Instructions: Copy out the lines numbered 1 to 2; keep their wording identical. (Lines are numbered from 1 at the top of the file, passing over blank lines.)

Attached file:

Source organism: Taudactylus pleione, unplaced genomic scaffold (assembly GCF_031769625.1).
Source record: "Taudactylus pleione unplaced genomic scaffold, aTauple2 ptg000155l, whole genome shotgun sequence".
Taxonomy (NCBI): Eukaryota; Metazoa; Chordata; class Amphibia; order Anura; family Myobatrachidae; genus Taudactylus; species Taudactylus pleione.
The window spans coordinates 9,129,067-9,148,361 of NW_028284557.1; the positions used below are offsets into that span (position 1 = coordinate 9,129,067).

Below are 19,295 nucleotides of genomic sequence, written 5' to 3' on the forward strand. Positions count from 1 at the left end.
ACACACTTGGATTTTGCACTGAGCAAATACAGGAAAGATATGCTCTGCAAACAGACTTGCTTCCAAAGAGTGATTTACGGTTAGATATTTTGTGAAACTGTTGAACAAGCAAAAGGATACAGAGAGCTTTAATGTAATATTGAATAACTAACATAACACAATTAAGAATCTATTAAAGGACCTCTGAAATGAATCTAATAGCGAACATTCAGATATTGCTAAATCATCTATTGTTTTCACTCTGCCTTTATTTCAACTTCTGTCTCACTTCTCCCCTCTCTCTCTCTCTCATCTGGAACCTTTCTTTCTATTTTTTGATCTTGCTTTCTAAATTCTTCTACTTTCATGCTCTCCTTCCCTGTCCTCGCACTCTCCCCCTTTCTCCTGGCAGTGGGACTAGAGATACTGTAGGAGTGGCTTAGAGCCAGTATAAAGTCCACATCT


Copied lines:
Source organism: Taudactylus pleione, unplaced genomic scaffold (assembly GCF_031769625.1).
Source record: "Taudactylus pleione unplaced genomic scaffold, aTauple2 ptg000155l, whole genome shotgun sequence".